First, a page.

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We didn't breach licence, says Fiji TV chief after warning



(PINA/IFEX) - On 3 March 1999, Fiji Television reassured viewers and
shareholders that it has not breached the terms of its licence by
broadcasting an interview with the country's retiring army commander.
Chief executive Peter Wilson issued a statement following comments by
Attorney-General Ratu Etuate Tavai that Fiji Television could lose its
exclusive licence to operate a national free-to-air service, Fiji One,
and two pay channels. Government ministers questioned the interview with
former army commander Ratu Epeli Ganilau, who spoke of his plans to
stand for a rival party in general elections in May.





**Updates IFEX alerts of 2 March, 11 February, 10 February and 9
February 1999**

Wilson's statement said: "We are confident that broadcasting an
interview with a public figure does not breach the terms of Fiji TV's
licence, and is in fact the normal business of television news and
current affairs."

A 3 March report in the "Daily Post" said: "The Attorney-General Ratu
Etuate Tavai yesterday warned Fiji One Television to follow policies
laid down in its broadcasting licence. He said as far as he was
concerned Fiji TV should have sought the Minister of Information's
approval for airing the interview, especially when it had political
elements. He said the government was still going to lay down a policy on
campaign broadcasting." The "Daily Post," in which the government is now
the main shareholder (see IFEX alerts), also said Tavai questioned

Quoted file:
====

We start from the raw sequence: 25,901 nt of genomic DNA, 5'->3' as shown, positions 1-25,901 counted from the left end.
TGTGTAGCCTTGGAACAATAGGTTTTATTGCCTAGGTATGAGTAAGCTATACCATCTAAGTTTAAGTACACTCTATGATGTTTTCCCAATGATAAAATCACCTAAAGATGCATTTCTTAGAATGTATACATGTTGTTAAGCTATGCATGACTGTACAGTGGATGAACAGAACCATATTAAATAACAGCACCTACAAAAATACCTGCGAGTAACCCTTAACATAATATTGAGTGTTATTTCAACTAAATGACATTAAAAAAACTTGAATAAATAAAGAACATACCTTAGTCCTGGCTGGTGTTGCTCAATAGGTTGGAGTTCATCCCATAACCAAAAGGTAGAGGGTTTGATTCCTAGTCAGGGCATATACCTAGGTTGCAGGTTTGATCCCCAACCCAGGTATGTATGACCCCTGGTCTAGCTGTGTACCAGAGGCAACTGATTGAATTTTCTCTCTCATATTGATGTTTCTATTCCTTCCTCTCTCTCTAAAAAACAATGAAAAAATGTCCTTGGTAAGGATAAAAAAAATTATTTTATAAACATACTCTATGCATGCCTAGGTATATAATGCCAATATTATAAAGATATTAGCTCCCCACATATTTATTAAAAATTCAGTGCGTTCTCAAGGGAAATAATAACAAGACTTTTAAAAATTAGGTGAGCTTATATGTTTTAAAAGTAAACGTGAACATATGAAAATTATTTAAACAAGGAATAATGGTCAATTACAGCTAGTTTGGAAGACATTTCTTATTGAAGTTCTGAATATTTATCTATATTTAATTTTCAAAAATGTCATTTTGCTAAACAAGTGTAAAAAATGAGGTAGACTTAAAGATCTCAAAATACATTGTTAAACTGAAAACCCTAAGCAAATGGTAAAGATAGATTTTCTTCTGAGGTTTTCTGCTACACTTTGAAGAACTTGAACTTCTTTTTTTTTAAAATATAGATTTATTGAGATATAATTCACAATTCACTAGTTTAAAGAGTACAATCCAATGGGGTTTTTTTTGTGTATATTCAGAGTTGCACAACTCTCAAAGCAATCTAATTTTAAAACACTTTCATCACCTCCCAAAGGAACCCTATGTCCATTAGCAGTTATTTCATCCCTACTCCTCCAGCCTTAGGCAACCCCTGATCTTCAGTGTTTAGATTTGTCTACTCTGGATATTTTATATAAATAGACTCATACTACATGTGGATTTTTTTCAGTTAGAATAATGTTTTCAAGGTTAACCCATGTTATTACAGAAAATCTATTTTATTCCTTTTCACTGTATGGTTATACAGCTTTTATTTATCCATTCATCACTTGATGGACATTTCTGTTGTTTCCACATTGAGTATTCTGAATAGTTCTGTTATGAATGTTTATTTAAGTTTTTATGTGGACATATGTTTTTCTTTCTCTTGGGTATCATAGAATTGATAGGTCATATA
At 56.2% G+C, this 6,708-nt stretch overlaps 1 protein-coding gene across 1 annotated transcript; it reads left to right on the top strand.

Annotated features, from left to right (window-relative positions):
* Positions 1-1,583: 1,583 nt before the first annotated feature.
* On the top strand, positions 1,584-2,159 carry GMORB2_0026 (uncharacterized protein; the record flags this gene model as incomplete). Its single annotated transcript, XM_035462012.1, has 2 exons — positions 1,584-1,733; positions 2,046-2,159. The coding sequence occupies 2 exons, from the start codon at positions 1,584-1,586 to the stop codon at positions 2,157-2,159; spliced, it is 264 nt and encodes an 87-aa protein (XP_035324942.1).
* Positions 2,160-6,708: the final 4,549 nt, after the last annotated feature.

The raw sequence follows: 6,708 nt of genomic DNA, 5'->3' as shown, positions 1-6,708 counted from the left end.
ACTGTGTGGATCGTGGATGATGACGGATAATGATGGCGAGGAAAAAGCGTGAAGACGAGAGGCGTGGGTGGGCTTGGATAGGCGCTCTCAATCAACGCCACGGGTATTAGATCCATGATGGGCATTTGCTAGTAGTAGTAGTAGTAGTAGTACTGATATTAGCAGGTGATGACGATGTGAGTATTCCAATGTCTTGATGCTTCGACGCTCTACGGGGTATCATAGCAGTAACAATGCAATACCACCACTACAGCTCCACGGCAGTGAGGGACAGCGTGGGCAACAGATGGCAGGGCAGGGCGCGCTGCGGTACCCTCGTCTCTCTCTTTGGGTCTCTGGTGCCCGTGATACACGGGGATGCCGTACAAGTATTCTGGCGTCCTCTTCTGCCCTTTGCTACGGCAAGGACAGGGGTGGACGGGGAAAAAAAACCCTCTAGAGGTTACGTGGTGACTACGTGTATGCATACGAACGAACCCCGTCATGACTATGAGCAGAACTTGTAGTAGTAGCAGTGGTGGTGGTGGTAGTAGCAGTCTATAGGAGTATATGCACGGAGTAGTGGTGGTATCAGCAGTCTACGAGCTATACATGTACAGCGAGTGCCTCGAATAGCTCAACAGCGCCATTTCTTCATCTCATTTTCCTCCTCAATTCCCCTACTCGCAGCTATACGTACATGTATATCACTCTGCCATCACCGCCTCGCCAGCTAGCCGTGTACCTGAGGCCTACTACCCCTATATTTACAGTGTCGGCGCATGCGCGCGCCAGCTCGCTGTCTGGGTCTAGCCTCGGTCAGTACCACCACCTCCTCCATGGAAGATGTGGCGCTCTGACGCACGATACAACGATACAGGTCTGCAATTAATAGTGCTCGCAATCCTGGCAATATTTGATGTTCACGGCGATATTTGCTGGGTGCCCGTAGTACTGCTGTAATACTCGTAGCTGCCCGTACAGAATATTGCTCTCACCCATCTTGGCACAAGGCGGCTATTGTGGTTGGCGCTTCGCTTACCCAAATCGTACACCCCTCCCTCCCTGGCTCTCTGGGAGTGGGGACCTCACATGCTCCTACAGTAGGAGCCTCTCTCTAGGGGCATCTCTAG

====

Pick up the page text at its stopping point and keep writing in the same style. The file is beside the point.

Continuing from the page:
statements by Wilson that the interview was a normal
news and current affairs item. The newspaper quoted the Attorney-General
as saying: "That is not true. They had to withdraw the 60 Minutes
programme to give Ratu Epeli special treatment."

A statement issued later in the day by the Ministry of Information said:
"The Ministry of Information is of the view that TV ONE, in broadcasting
its interview with Ratu Epeli Ganilau on Sunday 28 February 1999,
exercised its rights to determine its programme as permitted under the
terms of its operating licence. The government has no intention of
either challenging or interfering in these matters where they are
lawfully conducted. The government, however, hopes that TV ONE will
ensure that in a climate where the country is preparing for a general
election, TV ONE will accord equal treatment to all registered political
parties."

Background Information


According to local news media, on 2 March Cabinet ministers discussed
the interview. The Prime Minister's Office then asked the Ministry of
Information to seek clarification from Fiji Television about its policy
on political interviews. The government moves were strongly criticised
by the country's biggest daily newspaper, "The Fiji Times." In the
interview, Ganilau, who comes from an influential chiefly family, said
he left the army to stand as an election candidate for an indigenous
Fijian Christian party, Vaetokani ni Lewenivanua Vakarisito. This party
is opposing the Soqosoqo ni Vakavulewa ni Taukei-led government of Prime
Minister Sitiveni Rabuka, also
a former army commander and leader of two 1987 coups.

On 10 February, the Finance Minister, Jim Ah Koy, announced the
government had become the main shareholder in the English-language
"Daily Post" and its Fijian-language weekly "Na Volasiga." It bought a
forty four percent share previously held by the Fiji Development Bank.
This move came just three months before the country's first general
elections under a new constitution replacing one imposed after two 1987
military coups. The government's move was condemned by PINA and
opposition political parties.

The Fiji Islands returned to elected government in 1992, and its news
media are again regarded as among the most free and diverse in the
Pacific Islands. There are independent newspapers, magazines, and
broadcast stations. While the government has also had strong involvement
in ownership of the broadcast media, the print media had, until the
Government's move into the "Daily Post", been independent. The other
daily newspaper, "The Fiji Times," is part of Rupert Murdoch's News
Corporation and also publishes the Fijian-language weekly "Nai Lalakai"
and the Hindi weekly "Shanti Dut."







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